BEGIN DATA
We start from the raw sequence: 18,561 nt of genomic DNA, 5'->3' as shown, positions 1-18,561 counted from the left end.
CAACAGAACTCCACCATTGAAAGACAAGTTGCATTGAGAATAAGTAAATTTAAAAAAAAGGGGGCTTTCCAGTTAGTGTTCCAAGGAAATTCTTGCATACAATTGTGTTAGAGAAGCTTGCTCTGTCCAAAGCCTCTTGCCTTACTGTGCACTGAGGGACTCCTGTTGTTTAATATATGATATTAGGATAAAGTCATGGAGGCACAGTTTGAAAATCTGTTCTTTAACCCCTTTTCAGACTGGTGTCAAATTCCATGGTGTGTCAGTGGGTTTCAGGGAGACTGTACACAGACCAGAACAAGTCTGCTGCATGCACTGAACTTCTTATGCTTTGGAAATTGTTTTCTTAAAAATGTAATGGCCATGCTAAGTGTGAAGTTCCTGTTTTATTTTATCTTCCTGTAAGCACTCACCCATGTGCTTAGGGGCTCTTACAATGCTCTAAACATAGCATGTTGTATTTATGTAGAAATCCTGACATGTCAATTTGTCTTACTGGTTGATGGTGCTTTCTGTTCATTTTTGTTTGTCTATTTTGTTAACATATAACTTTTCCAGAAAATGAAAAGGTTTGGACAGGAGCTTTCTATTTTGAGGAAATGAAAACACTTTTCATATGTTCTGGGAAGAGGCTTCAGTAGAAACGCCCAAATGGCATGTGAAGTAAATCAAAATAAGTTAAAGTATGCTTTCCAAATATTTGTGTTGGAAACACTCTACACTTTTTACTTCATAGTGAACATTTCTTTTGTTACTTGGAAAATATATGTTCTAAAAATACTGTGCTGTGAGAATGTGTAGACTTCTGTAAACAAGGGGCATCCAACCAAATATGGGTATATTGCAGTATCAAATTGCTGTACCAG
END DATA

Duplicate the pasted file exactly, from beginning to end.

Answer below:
We start from the raw sequence: 18,561 nt of genomic DNA, 5'->3' as shown, positions 1-18,561 counted from the left end.
CAACAGAACTCCACCATTGAAAGACAAGTTGCATTGAGAATAAGTAAATTTAAAAAAAAGGGGGCTTTCCAGTTAGTGTTCCAAGGAAATTCTTGCATACAATTGTGTTAGAGAAGCTTGCTCTGTCCAAAGCCTCTTGCCTTACTGTGCACTGAGGGACTCCTGTTGTTTAATATATGATATTAGGATAAAGTCATGGAGGCACAGTTTGAAAATCTGTTCTTTAACCCCTTTTCAGACTGGTGTCAAATTCCATGGTGTGTCAGTGGGTTTCAGGGAGACTGTACACAGACCAGAACAAGTCTGCTGCATGCACTGAACTTCTTATGCTTTGGAAATTGTTTTCTTAAAAATGTAATGGCCATGCTAAGTGTGAAGTTCCTGTTTTATTTTATCTTCCTGTAAGCACTCACCCATGTGCTTAGGGGCTCTTACAATGCTCTAAACATAGCATGTTGTATTTATGTAGAAATCCTGACATGTCAATTTGTCTTACTGGTTGATGGTGCTTTCTGTTCATTTTTGTTTGTCTATTTTGTTAACATATAACTTTTCCAGAAAATGAAAAGGTTTGGACAGGAGCTTTCTATTTTGAGGAAATGAAAACACTTTTCATATGTTCTGGGAAGAGGCTTCAGTAGAAACGCCCAAATGGCATGTGAAGTAAATCAAAATAAGTTAAAGTATGCTTTCCAAATATTTGTGTTGGAAACACTCTACACTTTTTACTTCATAGTGAACATTTCTTTTGTTACTTGGAAAATATATGTTCTAAAAATACTGTGCTGTGAGAATGTGTAGACTTCTGTAAACAAGGGGCATCCAACCAAATATGGGTATATTGCAGTATCAAATTGCTGTACCAG